3. Before us, the ld. AR of the assessee has submitted that the CBDT circular dated 01.08.2012 is not applicable in the assessment year under consideration as it is applicable only w.e.f. A.Y. 2013-14. Further, he has submitted that the MCI regulations are in the nature of advice for its members constituents which includes doctors, medical practitioners, etc. Therefore, the MCI regulations has put an ethics prohibition upon them not to accept freebies like gifts, fee travel arrangements etc. But the said MCI regulation is completely silent so far as medical companies incurring the expenditure like assessee are concerned and therefore, it does not prohibit the pharmaceutical companies for incurring such expenditure for the purpose of their business. Hence, the ld. AR has argued that the MCI Regulations is not applicable on the pharmaceutical companies and consequential CBDT circular cannot be applied blindly. The authorities below have proceeded on misconception and purported confusion by understanding the MCI Regulations to be restriction put on pharmaceutical companies and not on the doctors. Such interpretation is completely contrary to the very contents of the regulations issued by MCI as it has been clearly put some restrictions and prohibitions on the medical practitioners who fall within the jurisdiction of the MCI and not on the pharmaceutical companies. As per the MCI Regulations only medical practitioners were prohibited to receive gifts and other freebies facilities from the medical companies/ individuals etc. and therefore, it was not a prohibition put on the medical companies/ individuals dealing with the manufacturing and sales of the medicine to the public. The ld. AR has further contended that even otherwise putting a prohibition upon medical companies is beyond the jurisdiction of MCI. Consequently the MCI Regulations could not have an effect as provided for any dis allowance of expenses incurred by the pharmaceutical companies. In support of his contention the ld. AR of the assessee has relied upon the decision dated 12.01.2017 of Mumbai Benches of the Tribunal in case of Dy. CIT v/s PHL Pharma P. Ltd in ITA No. 4605/Mum/2014. The ld. AR has also relied upon the decision of the Hon’ble jurisdiction Rajasthan High Court dated 18.07.2017 in case of Dr. Anil Gupta Vs. Addl. CIT in ITA No. 485/2008. Alternatively, the ld. AR has submitted that as per the explanation to Section 37(1) of the Act an expenditure is not allowable if it is incurred for any purpose which is offence and prohibited by law. However, in the instant case the various dis allowances made by the AO are only minor irregularities or the contravention inviting fines but are not the expenditure incurred in the nature as contemplated by explanation to Section 37(1). The expenditure incurred by the assessee even it is in contravention of the MCI Regulations it cannot be held as an offence. The words “offence” is not defined in the Income Tax Act, however, it is defined in Section 3(38) of the General Clauses Act, 1887 which means by any act or omission made punishable by any law for the time being in force. The expression “prohibited by law” is also not defined in the Income Tax Act however, when the expenditure incurred by the assessee is not prohibited by law and the ethical guidance issued by the MCI cannot be applied as prohibition. He has also relied upon the decision of the Mumbai Benches of the Tribunal in case of Macleods Pharmaceuticals Ltd. Vs. Addl. CIT (2016 74 Taxmann.com 250.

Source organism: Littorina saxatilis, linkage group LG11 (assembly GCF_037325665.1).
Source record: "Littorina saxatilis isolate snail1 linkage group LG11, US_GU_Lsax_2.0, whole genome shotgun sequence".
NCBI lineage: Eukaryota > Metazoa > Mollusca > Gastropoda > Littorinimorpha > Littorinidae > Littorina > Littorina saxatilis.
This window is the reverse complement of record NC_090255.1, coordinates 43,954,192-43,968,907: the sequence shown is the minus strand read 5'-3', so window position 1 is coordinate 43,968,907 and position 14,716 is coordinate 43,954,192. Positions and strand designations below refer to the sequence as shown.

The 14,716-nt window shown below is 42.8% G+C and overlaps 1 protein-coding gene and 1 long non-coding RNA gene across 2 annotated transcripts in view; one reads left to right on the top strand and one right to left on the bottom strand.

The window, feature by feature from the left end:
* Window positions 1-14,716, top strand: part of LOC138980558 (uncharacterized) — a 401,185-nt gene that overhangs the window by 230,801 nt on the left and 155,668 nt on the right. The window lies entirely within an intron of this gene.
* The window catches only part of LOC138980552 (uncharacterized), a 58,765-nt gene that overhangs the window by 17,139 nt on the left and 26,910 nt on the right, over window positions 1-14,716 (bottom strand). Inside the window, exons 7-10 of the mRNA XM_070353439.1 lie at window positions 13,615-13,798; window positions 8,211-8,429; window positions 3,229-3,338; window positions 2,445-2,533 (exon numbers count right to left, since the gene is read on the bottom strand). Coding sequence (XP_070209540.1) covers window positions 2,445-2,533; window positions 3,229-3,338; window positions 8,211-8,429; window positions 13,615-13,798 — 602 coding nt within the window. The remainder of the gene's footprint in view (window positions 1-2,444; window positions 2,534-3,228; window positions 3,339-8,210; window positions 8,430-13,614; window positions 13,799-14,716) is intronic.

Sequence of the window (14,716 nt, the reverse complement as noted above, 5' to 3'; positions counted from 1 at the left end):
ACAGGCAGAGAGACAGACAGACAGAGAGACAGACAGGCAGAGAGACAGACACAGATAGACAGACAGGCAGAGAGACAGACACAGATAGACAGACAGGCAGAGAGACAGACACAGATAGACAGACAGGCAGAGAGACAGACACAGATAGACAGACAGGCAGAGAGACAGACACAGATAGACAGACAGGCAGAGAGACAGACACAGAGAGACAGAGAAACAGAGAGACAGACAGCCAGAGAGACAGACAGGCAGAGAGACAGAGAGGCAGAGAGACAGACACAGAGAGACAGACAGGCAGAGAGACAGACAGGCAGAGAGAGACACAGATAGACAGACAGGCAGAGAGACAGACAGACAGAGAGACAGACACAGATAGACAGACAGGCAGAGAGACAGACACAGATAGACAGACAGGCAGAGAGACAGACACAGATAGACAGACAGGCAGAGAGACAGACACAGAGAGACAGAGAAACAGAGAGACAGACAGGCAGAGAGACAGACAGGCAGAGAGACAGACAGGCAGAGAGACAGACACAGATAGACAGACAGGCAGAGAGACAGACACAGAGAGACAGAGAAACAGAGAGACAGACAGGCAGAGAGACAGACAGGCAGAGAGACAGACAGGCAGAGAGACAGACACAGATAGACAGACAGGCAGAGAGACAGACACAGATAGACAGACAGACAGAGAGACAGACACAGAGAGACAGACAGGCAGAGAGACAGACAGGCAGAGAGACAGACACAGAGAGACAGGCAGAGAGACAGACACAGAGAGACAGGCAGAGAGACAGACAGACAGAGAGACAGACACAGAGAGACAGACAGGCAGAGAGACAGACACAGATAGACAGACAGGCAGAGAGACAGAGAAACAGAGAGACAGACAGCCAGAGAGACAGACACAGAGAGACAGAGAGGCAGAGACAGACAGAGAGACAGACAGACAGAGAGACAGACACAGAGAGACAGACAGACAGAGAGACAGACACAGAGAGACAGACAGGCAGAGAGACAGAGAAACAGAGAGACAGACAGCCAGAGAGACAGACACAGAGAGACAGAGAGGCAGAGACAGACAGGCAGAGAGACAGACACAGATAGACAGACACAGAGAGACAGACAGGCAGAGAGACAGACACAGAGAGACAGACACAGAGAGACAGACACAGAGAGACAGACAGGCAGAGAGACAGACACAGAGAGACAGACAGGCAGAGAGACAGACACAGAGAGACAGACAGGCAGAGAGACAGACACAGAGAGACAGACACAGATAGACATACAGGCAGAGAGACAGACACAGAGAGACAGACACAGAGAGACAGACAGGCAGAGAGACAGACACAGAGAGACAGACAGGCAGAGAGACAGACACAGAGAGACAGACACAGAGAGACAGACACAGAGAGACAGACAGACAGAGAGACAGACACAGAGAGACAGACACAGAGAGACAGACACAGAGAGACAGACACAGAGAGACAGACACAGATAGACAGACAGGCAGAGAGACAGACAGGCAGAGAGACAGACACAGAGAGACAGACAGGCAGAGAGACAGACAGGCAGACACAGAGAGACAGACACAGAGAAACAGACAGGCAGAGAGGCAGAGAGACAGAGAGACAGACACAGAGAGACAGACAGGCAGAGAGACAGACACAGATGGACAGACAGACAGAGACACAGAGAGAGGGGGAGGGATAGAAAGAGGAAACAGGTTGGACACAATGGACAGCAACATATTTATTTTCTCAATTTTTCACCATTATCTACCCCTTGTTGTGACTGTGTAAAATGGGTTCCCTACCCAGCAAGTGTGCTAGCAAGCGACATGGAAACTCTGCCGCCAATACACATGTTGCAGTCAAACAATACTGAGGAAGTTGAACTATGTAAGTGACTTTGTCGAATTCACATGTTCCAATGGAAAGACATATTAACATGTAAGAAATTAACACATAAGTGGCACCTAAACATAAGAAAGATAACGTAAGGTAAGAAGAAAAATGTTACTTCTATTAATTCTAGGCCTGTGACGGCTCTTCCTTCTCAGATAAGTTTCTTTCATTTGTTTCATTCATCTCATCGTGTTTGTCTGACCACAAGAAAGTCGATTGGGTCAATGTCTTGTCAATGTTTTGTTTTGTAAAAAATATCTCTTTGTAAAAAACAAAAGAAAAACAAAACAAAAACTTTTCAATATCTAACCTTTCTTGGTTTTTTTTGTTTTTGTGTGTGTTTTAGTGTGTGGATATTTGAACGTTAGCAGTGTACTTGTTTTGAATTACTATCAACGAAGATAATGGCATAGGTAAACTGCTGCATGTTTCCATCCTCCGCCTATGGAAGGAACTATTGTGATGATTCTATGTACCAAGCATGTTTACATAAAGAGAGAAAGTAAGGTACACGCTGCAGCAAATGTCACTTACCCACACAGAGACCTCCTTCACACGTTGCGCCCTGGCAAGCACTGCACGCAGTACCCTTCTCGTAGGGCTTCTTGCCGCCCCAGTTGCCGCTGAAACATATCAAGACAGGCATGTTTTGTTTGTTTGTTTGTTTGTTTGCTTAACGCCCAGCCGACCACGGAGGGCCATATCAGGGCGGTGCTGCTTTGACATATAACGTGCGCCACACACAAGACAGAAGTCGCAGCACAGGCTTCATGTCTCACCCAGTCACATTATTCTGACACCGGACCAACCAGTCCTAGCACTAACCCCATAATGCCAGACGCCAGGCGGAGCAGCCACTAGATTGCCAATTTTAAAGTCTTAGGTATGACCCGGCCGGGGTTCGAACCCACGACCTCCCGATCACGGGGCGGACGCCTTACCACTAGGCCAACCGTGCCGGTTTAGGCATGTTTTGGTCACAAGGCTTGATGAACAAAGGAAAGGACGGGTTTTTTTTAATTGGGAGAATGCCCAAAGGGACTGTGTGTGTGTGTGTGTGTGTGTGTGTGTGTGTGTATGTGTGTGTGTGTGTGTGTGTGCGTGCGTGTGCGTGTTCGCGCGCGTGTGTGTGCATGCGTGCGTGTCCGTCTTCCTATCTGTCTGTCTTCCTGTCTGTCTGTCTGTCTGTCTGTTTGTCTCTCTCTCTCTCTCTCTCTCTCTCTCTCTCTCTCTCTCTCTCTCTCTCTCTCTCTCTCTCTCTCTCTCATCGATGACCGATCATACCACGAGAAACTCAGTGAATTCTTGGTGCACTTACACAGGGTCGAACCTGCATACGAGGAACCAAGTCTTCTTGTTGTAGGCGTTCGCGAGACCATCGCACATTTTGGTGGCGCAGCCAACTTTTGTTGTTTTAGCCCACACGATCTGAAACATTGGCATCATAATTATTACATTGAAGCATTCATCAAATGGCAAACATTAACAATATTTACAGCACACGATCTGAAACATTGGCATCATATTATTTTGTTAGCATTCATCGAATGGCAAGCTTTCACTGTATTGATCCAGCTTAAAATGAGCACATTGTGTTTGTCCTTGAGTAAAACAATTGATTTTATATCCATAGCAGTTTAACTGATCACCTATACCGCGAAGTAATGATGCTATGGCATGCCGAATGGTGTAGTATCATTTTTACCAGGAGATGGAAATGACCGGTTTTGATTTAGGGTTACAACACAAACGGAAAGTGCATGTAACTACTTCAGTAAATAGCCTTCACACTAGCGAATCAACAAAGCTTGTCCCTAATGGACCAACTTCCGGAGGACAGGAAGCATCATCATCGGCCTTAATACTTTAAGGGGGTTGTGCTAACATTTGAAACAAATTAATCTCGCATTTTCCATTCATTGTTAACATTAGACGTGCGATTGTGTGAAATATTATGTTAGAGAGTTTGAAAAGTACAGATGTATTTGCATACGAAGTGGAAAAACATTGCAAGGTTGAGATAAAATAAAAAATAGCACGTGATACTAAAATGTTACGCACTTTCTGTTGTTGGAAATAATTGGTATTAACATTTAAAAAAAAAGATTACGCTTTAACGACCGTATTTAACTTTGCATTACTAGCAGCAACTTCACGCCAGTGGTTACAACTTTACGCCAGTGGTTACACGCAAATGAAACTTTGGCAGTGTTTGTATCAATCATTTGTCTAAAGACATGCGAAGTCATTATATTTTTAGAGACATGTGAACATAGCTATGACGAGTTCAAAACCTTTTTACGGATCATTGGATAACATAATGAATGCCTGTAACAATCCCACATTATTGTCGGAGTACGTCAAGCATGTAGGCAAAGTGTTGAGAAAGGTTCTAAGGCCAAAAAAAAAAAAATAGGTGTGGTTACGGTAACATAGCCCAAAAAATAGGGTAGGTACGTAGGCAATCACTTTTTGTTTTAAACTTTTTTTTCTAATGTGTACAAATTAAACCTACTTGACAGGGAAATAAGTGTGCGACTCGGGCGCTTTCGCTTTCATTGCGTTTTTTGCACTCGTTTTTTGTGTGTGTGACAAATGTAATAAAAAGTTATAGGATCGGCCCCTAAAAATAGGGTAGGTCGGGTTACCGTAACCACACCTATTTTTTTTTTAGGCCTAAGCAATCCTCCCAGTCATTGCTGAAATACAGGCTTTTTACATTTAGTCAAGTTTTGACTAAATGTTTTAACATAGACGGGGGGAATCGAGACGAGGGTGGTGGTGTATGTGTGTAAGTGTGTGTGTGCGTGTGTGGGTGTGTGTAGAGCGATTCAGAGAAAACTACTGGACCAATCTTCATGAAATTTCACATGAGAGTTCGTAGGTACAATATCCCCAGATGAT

4. On the other hand, ld. DR has submitted that the MCI Regulations are equally applied to pharmaceutical and allied industries, therefore, the gift and other expenses are covered by the explanation to Section 37(1) of the Income Tax Act. In support of his contention he has relied upon the decision in case of Apex Laboratories (P.) Ltd. v. ACIT (2017) [TS-5503-ITAT-2017 ( Chennai)-O] and submitted that the Tribunal held that in view of the Medical Council of India (Professional conduct, ethiquette Ethics) Regulation, 2002, expenditure incurred by the taxpayer by way of freebies and gifts to doctors and medical practitioners was not allowable business expenditure u/s 37(1) of the Income Tax Act. The ld. DR has submitted that the assessee in the said case claimed that the provisions of MCI Regulations, 2002 applied to Directors only. The ld. DR has also relied upon the decision of Hon’ble Punjab & Haryana High Court in the case of CIT v. KAP Scan and Diagnostic Center (P.) Ltd. TS-5878-HC-2010 (Punjab & Haryana). Thus the ld. DR has submitted that the Hon’ble High Court has held Commission paid by the diagnostic center to private doctors for referring patients for diagnosis could not be allowed as a business expenditure. He has also relied upon the decision of Mumbai Benches of the Tribunal in the case of ACT v. Liva Healthcare Ltd. [TS-6132-ITAT (Mumbai)-O] wherein the Tribunal held that expenses incurred by taxpayer pharmaceutical company on overseas tours of doctors to increase their sales and profitability was not an allowable expenditure as overseas trip were directed towards leisure and entertainment of doctors and their spouses rather than being directed towards seminar for product information. Further, expenses incurred towards free samples distributed to physicians will be allowable only if free samples of physicians/ doctors at initial stage of introduction to test efficacy of products. He has relied upon the orders of the authorities below.